Are the regional stereotypes shared also by the local people who are the object of each stereotype? When I found a humor book at a bookshop in England, there were a lot of harsh descriptions about people from Scotland.
Speaking of Scotland, Thomas Blake Glover was from Scotland.
The Scot who shaped Japan
I don’t know if I have tried to “learn” English humour from books; I have several books in English that deals with humour or jokes. I remember I was able to know what kind of stereotypical images people in England(?) have about people from Scotland, doctors, etc. I imagine that stereotypes show us what kind of perspectives people tend to apply towards the groups they do not belong to.
"Hm, can English humour be learned from a book? "
Is this an example of English humour?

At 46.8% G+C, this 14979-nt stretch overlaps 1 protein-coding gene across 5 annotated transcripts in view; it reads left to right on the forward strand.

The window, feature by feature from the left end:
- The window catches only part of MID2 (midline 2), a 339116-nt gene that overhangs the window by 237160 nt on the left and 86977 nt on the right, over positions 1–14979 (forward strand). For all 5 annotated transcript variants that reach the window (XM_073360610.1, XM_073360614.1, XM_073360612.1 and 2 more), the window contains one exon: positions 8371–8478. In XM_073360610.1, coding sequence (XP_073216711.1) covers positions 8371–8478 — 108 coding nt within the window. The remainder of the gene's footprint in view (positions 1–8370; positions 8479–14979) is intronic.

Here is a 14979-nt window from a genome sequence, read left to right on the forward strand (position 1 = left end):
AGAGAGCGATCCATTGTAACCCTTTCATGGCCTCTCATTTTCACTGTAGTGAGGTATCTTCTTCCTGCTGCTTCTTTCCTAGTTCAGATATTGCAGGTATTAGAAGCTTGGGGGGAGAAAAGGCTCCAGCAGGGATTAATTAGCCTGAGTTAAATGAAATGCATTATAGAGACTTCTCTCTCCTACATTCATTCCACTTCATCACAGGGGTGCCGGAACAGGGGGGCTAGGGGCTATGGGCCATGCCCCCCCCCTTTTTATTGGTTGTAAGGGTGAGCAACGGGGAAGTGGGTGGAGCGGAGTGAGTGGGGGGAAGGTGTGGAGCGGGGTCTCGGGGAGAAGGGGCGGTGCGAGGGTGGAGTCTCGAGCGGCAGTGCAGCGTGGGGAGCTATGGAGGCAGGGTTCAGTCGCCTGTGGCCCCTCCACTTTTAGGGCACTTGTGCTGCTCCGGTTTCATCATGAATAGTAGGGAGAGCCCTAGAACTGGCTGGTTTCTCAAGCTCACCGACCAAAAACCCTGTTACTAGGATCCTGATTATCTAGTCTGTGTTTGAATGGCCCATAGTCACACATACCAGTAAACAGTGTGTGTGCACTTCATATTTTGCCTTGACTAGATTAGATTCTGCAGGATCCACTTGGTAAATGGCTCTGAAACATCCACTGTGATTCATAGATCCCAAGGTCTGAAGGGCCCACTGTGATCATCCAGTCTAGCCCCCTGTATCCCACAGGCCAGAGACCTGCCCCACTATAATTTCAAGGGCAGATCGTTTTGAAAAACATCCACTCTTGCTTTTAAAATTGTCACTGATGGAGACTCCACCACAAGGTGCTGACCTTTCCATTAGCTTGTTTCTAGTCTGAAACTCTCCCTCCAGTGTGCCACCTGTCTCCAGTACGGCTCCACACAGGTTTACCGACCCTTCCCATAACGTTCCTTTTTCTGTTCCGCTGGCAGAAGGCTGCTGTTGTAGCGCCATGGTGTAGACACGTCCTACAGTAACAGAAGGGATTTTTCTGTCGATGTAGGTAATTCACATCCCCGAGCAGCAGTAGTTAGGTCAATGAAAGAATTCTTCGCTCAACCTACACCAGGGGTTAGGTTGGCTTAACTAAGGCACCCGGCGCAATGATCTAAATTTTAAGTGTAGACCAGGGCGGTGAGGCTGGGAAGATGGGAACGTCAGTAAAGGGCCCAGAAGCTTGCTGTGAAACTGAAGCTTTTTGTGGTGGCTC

“The place I’m from is roughly centred on the triangle ‘weird accents’, ‘posh nerds’ and ‘boring rich people’ (but sort of nearer the ‘weird accents’.)”
Not to change the subject, but do both posh nerds and boring rich people speak English with weird accents? Are their accents related to Estuary English? Or can the accents be grouped into several regional accents that are different from Estuary English?
Perhaps you should think as much about who considers certain English accents weird as how the accents are distributed in different regions.
It’s complicated. Some people really DO speak this “jolly what ho” kind of English - but they are Etonians, etc. (Basically guys who f__k their sisters.) Most folks speak a regional accent or a kind of “correct”/regional hybrid.
The “weird accents” they are referring to on this map would be West Country:
Now I don’t necessarily speak just like that! But I was once in Birmingham New Street Station, and they immediately said “You from near Bristol?” Brummie bastards!